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Supreme Court: How a Classroom of Students Moved a DC Attorney
Caroline Van Zile (New York City ’06) had an impressive goal during her first year as a seventh-grade English teacher in Brooklyn: all of her students had to increase their reading level by at least one and a half grade levels before the end of the school year.
It was a lofty goal, but one Caroline and her colleagues were able to achieve, and even exceed in the case of one of her young students, Serenity, whose reading ability jumped by three grade levels in a single year.
"For me, honesty was the prerequisite in terms of connecting with my kids and making that incredible progress," Caroline says.
Now an associate with the law firm Skadden, Arps, Slate, Meagher & Flom in Washington, D.C., Caroline believes anything is possible after leading a classroom of 30 spirited children.
Before she made the decision to enroll in law school, Caroline worked as a recruiter for Teach For America, which allowed her the opportunity to reflect on her continued role in promoting educational equity for all students. A year after leaving the classroom, she returned as a law student at Yale University, determined to become a leader in educational litigation or policy.
At Yale, Caroline stayed connected with students and continued to push forward on the education front. She taught part time in New Haven’s public schools, served as president of the Project for Law and Education at Yale, and participated in her university’s education advocacy clinic.
Upon graduation, Caroline clerked for circuit and district court judges in Washington, D.C., and Justice Anthony Kennedy on the U.S. Supreme Court in 2015—experiences she likens to teaching.
"There are some really complex legal doctrines and precedents out there, so you're trying to distill all this knowledge from the cases and the briefs to make it simple and digestible,” Caroline says. "And that's exactly like teaching. It's all about taking these sometimes very complicated ideas, breaking them down, and making them simple and digestible and doable, and exciting even, for your students."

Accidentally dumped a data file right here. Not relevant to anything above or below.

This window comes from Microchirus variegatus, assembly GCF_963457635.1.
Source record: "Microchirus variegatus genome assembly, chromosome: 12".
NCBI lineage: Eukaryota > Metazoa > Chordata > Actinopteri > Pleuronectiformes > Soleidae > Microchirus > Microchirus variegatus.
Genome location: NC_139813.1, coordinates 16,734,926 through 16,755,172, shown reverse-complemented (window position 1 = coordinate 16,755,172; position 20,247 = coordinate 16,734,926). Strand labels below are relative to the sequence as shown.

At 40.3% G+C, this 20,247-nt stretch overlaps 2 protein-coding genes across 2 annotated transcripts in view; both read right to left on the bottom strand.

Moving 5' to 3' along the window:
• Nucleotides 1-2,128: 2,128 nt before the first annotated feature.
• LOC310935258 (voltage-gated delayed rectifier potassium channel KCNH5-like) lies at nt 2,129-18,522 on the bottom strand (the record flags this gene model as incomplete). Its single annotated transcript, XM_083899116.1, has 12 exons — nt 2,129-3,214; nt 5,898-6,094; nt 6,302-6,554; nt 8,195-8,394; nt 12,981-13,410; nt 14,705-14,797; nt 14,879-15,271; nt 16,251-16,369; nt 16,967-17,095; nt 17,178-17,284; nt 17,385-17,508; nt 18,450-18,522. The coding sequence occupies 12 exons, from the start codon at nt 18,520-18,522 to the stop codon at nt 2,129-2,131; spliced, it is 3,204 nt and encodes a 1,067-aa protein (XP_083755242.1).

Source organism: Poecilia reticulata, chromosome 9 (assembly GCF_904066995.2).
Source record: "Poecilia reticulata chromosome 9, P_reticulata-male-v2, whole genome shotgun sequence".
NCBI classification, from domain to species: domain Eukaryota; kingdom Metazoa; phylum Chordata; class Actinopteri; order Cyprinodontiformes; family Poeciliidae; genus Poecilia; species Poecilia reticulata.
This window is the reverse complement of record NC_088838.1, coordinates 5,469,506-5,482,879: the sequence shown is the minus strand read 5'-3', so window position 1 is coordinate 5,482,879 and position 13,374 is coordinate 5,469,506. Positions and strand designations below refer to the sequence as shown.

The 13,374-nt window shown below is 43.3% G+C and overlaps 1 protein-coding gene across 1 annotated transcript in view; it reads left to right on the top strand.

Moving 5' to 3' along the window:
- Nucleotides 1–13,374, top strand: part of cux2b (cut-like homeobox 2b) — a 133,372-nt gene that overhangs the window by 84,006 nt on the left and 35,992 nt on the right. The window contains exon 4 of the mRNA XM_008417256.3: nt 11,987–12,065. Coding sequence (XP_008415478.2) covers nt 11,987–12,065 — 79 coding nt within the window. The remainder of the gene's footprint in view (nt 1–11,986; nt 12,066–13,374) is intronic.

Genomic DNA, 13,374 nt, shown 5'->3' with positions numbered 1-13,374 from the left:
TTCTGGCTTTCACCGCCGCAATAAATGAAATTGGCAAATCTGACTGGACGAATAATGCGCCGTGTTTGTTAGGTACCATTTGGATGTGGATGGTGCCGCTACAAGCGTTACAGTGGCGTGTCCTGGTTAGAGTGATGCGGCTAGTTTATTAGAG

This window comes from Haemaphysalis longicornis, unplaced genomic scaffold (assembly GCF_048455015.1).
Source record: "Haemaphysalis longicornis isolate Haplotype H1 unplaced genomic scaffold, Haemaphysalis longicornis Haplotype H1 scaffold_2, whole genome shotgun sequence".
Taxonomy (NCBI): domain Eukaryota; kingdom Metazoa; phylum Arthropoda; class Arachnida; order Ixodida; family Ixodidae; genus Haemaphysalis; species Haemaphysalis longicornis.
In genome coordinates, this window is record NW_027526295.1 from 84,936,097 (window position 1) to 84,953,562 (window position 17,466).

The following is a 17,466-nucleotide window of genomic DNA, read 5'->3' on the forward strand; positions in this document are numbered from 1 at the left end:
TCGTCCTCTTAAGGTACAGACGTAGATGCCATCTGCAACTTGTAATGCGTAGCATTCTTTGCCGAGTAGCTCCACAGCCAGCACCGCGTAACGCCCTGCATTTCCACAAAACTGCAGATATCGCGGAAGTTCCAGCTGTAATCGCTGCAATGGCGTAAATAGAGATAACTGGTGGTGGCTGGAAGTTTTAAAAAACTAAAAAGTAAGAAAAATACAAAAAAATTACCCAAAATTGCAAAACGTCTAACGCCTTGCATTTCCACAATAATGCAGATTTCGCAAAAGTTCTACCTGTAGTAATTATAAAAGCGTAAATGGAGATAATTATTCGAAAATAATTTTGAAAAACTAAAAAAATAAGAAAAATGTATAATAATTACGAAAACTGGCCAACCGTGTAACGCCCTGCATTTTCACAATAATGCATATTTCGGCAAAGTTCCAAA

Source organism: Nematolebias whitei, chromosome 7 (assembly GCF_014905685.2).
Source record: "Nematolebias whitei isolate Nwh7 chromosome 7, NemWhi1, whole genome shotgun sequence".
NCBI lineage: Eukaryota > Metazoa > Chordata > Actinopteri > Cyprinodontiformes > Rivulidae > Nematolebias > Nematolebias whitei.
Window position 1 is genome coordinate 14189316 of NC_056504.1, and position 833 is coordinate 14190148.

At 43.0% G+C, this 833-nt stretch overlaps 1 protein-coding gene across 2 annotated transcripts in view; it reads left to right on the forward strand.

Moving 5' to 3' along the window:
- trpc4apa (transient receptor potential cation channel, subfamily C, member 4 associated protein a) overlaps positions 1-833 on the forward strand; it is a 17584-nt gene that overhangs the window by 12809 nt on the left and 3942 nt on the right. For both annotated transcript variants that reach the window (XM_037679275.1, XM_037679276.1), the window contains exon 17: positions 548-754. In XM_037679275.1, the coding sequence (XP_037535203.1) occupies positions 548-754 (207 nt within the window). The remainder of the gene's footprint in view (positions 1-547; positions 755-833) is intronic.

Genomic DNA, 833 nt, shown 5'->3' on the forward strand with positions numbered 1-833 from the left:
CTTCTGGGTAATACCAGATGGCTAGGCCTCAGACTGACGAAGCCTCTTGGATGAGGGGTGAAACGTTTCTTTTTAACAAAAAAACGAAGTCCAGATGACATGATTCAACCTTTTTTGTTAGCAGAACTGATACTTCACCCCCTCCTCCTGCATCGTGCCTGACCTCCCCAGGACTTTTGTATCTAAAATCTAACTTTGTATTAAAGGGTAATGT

Even though Caroline is now working on her firm’s litigation team, she’s still able to stay connected to educational equity through her pro bono work helping reform the education system for foster youth in Washington, D.C.
Students in the foster care system are an increasingly vulnerable segment of the population and face perhaps the worst opportunity gap in the nation, Caroline says. Challenges surrounding school choice and accountability—in the past, schools haven’t been required to report on the academic achievement of this specific segment of their student body—are also widely experienced by students in foster care.
Caroline’s goal is to ensure these students have access to all the educational options that children at home with their biological parents enjoy.
“One of the ideas is to make sure that every child has a person in their life who is aware of those choices and is able to make those decisions,” she says.
For Caroline, her experience at TFA was one that didn’t end after she left the classroom in Brooklyn. It was an experience that shaped the course of her life and career, and placed educational equity at the forefront of her work.
"As a college student, it's impossible to know or imagine how profoundly a classroom full of students can touch your life,” Caroline says.
Want to make a difference like Caroline? Apply to Teach For America, and awaken kids' potential and your own.